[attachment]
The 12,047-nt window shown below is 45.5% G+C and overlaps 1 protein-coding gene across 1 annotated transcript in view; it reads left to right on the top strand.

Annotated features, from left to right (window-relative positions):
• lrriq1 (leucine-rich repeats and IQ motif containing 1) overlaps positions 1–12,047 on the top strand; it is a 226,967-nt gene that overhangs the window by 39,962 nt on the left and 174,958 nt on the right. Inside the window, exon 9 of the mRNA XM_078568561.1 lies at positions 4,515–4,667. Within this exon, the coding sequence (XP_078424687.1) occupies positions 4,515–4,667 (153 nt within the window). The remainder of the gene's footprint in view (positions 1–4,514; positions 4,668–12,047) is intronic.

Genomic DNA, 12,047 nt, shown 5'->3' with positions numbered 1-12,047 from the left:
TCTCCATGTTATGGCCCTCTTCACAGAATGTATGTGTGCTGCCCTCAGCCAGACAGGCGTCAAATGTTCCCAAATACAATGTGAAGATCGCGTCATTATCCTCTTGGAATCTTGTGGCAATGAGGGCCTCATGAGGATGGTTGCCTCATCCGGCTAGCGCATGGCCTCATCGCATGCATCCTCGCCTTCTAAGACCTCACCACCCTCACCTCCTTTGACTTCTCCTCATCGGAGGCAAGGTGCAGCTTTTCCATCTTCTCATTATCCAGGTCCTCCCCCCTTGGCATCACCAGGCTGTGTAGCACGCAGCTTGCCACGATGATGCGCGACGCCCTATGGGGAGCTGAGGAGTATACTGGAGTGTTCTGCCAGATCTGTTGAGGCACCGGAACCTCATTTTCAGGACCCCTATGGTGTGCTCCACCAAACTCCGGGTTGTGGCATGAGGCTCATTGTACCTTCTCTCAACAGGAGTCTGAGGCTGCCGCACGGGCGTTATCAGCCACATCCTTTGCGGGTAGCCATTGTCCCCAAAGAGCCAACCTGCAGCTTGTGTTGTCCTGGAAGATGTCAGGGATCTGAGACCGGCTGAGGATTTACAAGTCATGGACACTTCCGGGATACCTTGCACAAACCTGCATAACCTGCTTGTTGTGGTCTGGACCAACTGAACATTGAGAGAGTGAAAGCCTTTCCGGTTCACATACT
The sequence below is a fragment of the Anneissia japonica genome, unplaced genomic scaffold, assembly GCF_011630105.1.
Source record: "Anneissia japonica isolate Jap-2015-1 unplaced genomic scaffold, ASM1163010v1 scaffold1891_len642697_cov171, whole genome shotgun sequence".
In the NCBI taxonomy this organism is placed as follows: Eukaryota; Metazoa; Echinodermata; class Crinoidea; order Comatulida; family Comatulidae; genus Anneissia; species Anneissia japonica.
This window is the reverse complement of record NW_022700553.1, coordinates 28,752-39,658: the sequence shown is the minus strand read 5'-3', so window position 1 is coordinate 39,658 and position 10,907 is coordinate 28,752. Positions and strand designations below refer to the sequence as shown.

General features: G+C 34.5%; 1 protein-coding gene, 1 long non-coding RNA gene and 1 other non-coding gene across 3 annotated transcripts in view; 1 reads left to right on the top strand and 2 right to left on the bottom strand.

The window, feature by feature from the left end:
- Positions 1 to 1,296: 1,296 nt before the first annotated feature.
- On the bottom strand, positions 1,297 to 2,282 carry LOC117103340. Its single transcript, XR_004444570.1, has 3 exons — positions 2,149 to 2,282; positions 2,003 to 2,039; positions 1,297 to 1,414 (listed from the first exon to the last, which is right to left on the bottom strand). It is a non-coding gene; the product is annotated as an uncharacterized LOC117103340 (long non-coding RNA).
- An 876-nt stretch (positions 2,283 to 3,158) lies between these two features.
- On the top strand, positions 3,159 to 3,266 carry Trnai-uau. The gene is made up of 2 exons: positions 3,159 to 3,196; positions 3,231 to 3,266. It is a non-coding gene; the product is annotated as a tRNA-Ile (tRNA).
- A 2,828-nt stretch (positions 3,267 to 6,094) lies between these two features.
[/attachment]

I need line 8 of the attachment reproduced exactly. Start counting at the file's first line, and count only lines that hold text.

In the NCBI taxonomy this organism is placed as follows: Eukaryota; Metazoa; Echinodermata; class Crinoidea; order Comatulida; family Comatulidae; genus Anneissia; species Anneissia japonica.